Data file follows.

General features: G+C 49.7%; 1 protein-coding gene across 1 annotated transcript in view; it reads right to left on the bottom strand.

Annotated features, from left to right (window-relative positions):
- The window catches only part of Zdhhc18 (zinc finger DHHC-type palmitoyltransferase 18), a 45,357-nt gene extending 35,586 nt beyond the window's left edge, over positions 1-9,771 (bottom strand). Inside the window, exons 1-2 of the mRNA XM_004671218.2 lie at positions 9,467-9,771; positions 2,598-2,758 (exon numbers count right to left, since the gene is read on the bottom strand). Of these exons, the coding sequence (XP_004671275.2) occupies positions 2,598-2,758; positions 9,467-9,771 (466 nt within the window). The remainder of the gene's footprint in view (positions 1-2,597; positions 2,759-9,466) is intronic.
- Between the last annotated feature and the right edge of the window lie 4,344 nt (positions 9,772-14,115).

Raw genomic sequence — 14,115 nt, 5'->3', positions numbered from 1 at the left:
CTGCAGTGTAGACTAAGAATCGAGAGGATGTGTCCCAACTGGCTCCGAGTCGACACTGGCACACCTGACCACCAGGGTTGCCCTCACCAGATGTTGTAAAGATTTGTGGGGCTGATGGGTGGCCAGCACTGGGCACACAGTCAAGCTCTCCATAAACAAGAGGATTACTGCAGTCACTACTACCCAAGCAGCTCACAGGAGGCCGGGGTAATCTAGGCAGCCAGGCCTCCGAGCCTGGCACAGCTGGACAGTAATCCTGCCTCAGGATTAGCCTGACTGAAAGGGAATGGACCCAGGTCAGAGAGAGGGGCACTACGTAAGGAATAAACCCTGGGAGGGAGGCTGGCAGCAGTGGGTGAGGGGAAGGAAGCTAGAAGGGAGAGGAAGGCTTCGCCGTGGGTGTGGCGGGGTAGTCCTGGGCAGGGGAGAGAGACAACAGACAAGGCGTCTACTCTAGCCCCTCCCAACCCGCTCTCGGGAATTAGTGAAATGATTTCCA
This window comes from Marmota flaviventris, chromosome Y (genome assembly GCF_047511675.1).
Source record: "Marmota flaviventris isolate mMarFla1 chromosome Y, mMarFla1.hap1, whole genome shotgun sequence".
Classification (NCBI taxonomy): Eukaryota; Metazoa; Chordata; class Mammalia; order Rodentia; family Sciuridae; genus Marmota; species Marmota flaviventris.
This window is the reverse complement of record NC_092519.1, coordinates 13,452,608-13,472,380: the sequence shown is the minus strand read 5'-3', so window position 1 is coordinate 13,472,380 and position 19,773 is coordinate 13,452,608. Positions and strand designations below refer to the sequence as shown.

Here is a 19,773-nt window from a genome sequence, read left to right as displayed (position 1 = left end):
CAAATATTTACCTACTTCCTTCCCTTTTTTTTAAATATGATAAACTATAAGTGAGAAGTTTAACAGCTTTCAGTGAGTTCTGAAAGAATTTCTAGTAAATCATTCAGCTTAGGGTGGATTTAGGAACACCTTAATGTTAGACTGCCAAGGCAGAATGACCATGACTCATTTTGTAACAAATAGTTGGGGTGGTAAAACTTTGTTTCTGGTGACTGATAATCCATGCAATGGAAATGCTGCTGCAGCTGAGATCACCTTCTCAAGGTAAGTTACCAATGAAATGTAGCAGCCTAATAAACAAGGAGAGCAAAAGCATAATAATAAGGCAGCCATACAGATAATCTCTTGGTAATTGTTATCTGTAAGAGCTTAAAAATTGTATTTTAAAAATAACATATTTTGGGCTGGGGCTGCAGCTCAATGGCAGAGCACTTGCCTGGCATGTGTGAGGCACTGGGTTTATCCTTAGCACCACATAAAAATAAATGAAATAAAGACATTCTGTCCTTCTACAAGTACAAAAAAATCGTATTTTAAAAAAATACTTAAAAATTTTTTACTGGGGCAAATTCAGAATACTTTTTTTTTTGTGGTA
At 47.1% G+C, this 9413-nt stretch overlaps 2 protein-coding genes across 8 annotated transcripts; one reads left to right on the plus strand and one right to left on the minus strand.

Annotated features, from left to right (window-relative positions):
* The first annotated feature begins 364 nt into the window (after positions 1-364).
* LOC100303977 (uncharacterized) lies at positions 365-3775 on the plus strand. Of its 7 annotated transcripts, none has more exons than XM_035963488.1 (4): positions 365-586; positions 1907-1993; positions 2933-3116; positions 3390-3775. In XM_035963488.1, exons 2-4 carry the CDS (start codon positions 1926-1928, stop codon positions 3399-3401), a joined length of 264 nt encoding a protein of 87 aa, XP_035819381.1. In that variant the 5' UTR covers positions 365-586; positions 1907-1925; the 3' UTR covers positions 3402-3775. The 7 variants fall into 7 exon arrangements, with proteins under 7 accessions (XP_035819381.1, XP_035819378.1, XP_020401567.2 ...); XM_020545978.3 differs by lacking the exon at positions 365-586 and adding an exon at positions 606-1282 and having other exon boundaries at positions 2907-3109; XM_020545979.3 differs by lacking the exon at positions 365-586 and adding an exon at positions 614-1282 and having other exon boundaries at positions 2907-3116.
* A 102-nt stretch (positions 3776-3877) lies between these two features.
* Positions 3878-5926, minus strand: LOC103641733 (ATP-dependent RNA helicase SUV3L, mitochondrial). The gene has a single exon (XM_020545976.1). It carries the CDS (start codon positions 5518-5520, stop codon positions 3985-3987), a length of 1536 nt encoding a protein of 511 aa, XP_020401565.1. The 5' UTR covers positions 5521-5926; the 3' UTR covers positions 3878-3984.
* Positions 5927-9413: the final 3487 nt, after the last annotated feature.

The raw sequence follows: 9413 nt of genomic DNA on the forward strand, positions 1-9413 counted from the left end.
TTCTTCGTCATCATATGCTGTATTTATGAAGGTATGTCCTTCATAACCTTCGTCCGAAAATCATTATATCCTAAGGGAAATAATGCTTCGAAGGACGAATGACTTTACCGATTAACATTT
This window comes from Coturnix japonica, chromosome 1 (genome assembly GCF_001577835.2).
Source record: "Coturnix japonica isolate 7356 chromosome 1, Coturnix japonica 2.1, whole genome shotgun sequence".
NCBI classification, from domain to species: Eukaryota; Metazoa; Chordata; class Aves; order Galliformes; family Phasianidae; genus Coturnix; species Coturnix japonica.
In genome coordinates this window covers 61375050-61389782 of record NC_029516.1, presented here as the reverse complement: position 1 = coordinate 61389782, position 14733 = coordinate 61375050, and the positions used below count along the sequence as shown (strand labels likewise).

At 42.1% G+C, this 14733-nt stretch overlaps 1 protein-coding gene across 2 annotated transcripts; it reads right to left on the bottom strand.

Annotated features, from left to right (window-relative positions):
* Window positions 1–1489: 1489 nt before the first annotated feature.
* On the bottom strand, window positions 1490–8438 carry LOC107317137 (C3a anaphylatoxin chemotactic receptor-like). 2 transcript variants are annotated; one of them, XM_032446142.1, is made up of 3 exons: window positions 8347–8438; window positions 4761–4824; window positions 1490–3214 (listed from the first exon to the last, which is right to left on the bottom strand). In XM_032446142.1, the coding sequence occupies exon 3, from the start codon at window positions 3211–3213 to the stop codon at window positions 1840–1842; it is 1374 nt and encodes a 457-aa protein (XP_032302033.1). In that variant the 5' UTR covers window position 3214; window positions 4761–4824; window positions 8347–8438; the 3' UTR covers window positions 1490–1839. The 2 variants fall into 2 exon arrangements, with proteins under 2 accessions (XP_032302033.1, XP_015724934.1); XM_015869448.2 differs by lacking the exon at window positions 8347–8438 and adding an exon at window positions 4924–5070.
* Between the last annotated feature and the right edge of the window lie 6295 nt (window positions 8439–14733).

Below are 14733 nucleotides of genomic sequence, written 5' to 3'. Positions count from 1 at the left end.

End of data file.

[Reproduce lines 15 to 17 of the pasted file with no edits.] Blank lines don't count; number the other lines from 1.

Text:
* The first annotated feature begins 364 nt into the window (after positions 1-364).
* LOC100303977 (uncharacterized) lies at positions 365-3775 on the plus strand. Of its 7 annotated transcripts, none has more exons than XM_035963488.1 (4): positions 365-586; positions 1907-1993; positions 2933-3116; positions 3390-3775. In XM_035963488.1, exons 2-4 carry the CDS (start codon positions 1926-1928, stop codon positions 3399-3401), a joined length of 264 nt encoding a protein of 87 aa, XP_035819381.1. In that variant the 5' UTR covers positions 365-586; positions 1907-1925; the 3' UTR covers positions 3402-3775. The 7 variants fall into 7 exon arrangements, with proteins under 7 accessions (XP_035819381.1, XP_035819378.1, XP_020401567.2 ...); XM_020545978.3 differs by lacking the exon at positions 365-586 and adding an exon at positions 606-1282 and having other exon boundaries at positions 2907-3109; XM_020545979.3 differs by lacking the exon at positions 365-586 and adding an exon at positions 614-1282 and having other exon boundaries at positions 2907-3116.
* A 102-nt stretch (positions 3776-3877) lies between these two features.